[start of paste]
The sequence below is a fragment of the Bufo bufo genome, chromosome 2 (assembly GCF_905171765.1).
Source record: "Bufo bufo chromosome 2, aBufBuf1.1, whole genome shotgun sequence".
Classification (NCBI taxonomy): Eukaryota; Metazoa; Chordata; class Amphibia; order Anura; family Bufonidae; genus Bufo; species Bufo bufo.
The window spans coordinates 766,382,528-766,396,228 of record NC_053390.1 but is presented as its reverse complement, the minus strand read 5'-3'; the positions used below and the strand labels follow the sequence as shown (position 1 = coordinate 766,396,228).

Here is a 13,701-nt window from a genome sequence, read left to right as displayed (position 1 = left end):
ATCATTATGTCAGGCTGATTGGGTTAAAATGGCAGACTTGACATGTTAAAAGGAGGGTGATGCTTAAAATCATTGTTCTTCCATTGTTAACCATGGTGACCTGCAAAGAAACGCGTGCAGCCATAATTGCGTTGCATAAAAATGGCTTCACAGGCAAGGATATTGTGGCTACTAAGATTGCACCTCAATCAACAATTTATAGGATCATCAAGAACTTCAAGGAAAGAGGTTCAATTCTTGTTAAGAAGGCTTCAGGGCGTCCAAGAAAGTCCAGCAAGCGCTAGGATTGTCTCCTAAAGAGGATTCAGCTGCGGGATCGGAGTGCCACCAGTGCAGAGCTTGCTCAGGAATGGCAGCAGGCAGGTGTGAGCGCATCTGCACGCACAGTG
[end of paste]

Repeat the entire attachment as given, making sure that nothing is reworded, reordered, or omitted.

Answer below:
The sequence below is a fragment of the Bufo bufo genome, chromosome 2 (assembly GCF_905171765.1).
Source record: "Bufo bufo chromosome 2, aBufBuf1.1, whole genome shotgun sequence".
Classification (NCBI taxonomy): Eukaryota; Metazoa; Chordata; class Amphibia; order Anura; family Bufonidae; genus Bufo; species Bufo bufo.
The window spans coordinates 766,382,528-766,396,228 of record NC_053390.1 but is presented as its reverse complement, the minus strand read 5'-3'; the positions used below and the strand labels follow the sequence as shown (position 1 = coordinate 766,396,228).

Here is a 13,701-nt window from a genome sequence, read left to right as displayed (position 1 = left end):
ATCATTATGTCAGGCTGATTGGGTTAAAATGGCAGACTTGACATGTTAAAAGGAGGGTGATGCTTAAAATCATTGTTCTTCCATTGTTAACCATGGTGACCTGCAAAGAAACGCGTGCAGCCATAATTGCGTTGCATAAAAATGGCTTCACAGGCAAGGATATTGTGGCTACTAAGATTGCACCTCAATCAACAATTTATAGGATCATCAAGAACTTCAAGGAAAGAGGTTCAATTCTTGTTAAGAAGGCTTCAGGGCGTCCAAGAAAGTCCAGCAAGCGCTAGGATTGTCTCCTAAAGAGGATTCAGCTGCGGGATCGGAGTGCCACCAGTGCAGAGCTTGCTCAGGAATGGCAGCAGGCAGGTGTGAGCGCATCTGCACGCACAGTG